On this week's 'Parenting' segment on the Moncrieff show, one listener sought advice about her child who has recently come out as non-binary.
Joanna Fortune, psychotherapist specialising in Child & Adult Psychotherapy, joined Moncrieff to answer this and other listeners' questions.
"My 10-year-old has decided that they are non-binary and is insistent that we address them with the proper pronouns. In theory I really have no issue with this at all but I’m finding myself irritated and a little unsure about my daughter's decision if I’m honest.
"My problem with it is that there was absolutely no indication prior to her announcement that they were uncomfortable with their gender or that they were unhappy in any major way. I’m pretty confident my daughter wasn’t even aware of the whole gender identification issue until a few kids in her class started talking about it and telling her they were non-binary.
"I feel like kids at this age are highly susceptible when it comes to how they interact with their peers and that my daughter may just be taking this stance because it seems “cool”.
"How do I dissuade her from this potentially socially damaging course of action (if in fact she is not non-binary), without making her think that I am intolerant to the idea should she decide later in life when she is better equipped to make a decision? Any advice would be greatly appreciated."
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“I’m even aware of the struggle in this for the parents to use the they/them pronouns throughout the letter. I think this is a journey, just as it is a journey for young people, it’s a journey for parents too. And parents are allowed to stumble with this as they find their feet. Because it’s kind of uncharted territory as a parent as well. It’s not like to get a script when this happens in your parenting. ‘Here’s what you do and say.’
“So be aware that some of this uncertainty and confusion is yours, not theirs. And it’s okay but own that as yours. Your question and your wondering. Because what our children need from us is to hear, feel and see that we love them, that we support them, that we want them to be safe, well, kind and happy. And that is the best response you can give, regardless of what is presented to you.
“I would say with this situation, let them lead. And your position is, ‘Okay, this is new for me and I’m going to apologise in advance if I get this wrong but I am learning and my question to you is, “How can I support you with this?”’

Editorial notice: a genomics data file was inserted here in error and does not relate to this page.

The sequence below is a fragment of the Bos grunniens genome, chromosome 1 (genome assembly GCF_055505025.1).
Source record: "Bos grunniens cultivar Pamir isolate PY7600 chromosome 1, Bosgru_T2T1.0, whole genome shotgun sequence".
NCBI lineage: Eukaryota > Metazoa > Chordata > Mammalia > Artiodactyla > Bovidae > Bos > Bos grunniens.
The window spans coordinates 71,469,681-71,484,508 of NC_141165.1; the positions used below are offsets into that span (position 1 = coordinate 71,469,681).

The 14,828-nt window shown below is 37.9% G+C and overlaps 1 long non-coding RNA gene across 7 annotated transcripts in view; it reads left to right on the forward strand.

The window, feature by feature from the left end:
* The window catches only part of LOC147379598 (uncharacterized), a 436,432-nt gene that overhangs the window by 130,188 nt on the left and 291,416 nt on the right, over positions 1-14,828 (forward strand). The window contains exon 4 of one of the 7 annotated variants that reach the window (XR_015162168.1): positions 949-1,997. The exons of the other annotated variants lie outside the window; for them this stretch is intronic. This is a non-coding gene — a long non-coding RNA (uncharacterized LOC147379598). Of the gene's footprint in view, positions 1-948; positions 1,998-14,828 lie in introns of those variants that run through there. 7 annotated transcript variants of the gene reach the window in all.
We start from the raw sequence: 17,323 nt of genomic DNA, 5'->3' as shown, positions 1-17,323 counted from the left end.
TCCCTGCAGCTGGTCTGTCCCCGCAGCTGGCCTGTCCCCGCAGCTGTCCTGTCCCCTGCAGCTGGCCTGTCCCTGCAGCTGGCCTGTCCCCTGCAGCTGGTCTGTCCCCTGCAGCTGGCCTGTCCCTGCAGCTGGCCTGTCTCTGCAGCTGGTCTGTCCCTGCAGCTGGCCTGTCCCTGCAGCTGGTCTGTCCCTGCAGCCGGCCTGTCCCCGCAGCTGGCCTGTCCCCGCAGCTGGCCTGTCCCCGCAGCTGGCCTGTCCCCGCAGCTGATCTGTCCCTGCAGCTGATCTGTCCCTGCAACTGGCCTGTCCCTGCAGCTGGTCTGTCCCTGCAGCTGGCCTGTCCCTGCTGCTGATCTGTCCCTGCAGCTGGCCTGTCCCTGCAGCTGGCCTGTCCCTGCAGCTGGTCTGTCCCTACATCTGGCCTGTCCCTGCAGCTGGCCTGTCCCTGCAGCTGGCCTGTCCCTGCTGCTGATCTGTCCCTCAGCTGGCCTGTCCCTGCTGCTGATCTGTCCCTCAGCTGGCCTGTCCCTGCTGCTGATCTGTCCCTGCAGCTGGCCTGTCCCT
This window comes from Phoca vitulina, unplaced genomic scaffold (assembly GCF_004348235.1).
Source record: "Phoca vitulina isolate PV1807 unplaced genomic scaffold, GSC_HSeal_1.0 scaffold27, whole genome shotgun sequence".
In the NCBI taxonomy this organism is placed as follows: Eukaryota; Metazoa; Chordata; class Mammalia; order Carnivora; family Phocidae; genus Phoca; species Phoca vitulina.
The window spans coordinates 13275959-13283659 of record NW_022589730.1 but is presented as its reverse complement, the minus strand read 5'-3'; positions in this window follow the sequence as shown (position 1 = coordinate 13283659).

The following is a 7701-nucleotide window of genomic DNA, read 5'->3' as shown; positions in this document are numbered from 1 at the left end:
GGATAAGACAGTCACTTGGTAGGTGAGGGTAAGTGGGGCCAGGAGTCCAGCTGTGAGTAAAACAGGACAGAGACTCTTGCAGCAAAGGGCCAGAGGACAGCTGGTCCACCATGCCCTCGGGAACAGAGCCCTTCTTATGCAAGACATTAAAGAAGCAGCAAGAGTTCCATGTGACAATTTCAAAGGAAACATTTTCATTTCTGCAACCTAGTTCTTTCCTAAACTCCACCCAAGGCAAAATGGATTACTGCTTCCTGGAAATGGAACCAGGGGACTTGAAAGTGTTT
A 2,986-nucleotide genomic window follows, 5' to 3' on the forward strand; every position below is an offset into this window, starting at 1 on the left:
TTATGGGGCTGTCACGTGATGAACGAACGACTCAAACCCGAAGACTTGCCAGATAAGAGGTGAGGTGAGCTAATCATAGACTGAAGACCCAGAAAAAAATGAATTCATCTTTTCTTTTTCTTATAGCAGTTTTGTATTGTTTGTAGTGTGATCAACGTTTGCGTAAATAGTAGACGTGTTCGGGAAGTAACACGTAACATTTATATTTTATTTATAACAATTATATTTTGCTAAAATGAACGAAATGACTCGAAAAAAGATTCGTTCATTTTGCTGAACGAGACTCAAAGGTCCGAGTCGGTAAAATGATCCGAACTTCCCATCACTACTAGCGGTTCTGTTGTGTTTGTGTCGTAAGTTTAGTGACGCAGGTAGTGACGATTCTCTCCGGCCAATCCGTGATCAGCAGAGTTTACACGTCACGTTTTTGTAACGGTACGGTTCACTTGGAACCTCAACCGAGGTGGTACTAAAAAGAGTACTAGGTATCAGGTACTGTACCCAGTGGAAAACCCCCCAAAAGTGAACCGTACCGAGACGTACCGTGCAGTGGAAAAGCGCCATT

“And just keep that open space because I always think asking casual, non-threatening questions and holding a space for change, one way or the other, is a healthy approach. But as I was listening to you read that out, this whole thing about, ‘What’s motivating my child in this?’ I wondered about that need for there to be motivation because in that this parent is making an inference. The inference is that your child is being motivated by their peer group and a desire to be cool, or to fit in.
“And you know what? At ten-years-old, those desires are absolutely within typical developmental range. It is a priority at that stage of middle childhood to fit in with your peer group, to be accepted, to be cool. So I’m not looking at that and going, ‘That’s unusual.’ That’s quite a normal healthy thing as well.
“But when you’re making an inference… inferences by nature are prone to error. As soon as we’re inferring, we might be right and we might be wrong. So we have to hold that position of curiosity and being open to being wrong, being open to being surprised.
“So I think if you stay with that and talk with your young person, tell them that you are learning more, that you are also curious about this. Simply invite them if they have a narrative, they may simply say to you, ‘I don’t know, it just is’ - and believe that… Don’t judge, whatever they say. I mean so many of us enjoy judging, don’t we?
“So if they say to you, ‘Oh, it’s just this thing that I read and it made sense to me.’ Don’t go, ‘Well, that doesn’t sound valid.’ You’re not going to jump in with any of that. You’re going to say, ‘Okay, we’re going to hold a space for questioning and exploring this.’
“But I think no matter what our children bring to us, if what we model in response is, ‘I want you safe, well, kind and happy. And I’m here to support you in any way that I can. That will stand to you and your young person.’”
Main image: School children make their way to the classroom. Picture by: Arne Dedert/DPA